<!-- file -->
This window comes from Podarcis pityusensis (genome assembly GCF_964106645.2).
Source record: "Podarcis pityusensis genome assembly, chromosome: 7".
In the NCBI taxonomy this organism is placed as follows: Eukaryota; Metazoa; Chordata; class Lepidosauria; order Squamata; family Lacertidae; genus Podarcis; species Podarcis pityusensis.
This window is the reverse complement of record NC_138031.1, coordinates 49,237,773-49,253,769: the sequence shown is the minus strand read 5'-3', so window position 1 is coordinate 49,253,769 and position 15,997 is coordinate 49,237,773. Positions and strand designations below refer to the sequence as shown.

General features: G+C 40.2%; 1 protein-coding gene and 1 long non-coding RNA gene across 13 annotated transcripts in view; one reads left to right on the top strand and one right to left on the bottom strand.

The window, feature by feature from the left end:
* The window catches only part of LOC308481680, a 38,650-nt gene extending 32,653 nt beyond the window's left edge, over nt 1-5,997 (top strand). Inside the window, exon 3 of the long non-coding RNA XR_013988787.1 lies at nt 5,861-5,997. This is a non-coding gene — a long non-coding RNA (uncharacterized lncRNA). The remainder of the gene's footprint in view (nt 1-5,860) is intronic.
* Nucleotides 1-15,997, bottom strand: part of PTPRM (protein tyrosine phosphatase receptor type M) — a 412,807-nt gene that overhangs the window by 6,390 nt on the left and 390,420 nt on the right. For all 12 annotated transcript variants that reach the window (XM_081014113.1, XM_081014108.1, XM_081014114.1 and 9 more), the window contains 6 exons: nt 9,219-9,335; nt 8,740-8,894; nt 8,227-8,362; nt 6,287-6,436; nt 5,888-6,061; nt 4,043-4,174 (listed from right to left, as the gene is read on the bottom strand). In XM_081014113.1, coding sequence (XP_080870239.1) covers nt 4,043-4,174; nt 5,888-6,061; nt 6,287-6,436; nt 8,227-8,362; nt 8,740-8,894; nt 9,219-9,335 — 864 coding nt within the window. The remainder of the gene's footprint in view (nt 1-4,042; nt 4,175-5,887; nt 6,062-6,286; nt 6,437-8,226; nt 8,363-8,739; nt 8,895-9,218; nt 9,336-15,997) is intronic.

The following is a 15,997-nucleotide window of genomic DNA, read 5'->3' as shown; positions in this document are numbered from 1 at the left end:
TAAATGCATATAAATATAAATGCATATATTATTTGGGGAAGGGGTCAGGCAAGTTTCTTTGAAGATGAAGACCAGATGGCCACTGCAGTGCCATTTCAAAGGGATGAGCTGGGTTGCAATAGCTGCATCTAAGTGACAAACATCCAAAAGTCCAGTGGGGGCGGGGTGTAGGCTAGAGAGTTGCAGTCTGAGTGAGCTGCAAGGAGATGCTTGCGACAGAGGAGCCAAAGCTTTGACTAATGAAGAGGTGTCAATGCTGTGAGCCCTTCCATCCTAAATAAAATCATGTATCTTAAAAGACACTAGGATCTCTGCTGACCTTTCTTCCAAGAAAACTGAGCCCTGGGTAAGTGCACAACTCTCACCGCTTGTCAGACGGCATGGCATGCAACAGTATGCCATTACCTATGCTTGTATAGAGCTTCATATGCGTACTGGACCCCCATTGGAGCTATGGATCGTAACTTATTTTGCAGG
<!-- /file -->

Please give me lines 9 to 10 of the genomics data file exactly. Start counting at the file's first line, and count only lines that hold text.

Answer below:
The following is a 15,997-nucleotide window of genomic DNA, read 5'->3' as shown; positions in this document are numbered from 1 at the left end:
TAAATGCATATAAATATAAATGCATATATTATTTGGGGAAGGGGTCAGGCAAGTTTCTTTGAAGATGAAGACCAGATGGCCACTGCAGTGCCATTTCAAAGGGATGAGCTGGGTTGCAATAGCTGCATCTAAGTGACAAACATCCAAAAGTCCAGTGGGGGCGGGGTGTAGGCTAGAGAGTTGCAGTCTGAGTGAGCTGCAAGGAGATGCTTGCGACAGAGGAGCCAAAGCTTTGACTAATGAAGAGGTGTCAATGCTGTGAGCCCTTCCATCCTAAATAAAATCATGTATCTTAAAAGACACTAGGATCTCTGCTGACCTTTCTTCCAAGAAAACTGAGCCCTGGGTAAGTGCACAACTCTCACCGCTTGTCAGACGGCATGGCATGCAACAGTATGCCATTACCTATGCTTGTATAGAGCTTCATATGCGTACTGGACCCCCATTGGAGCTATGGATCGTAACTTATTTTGCAGG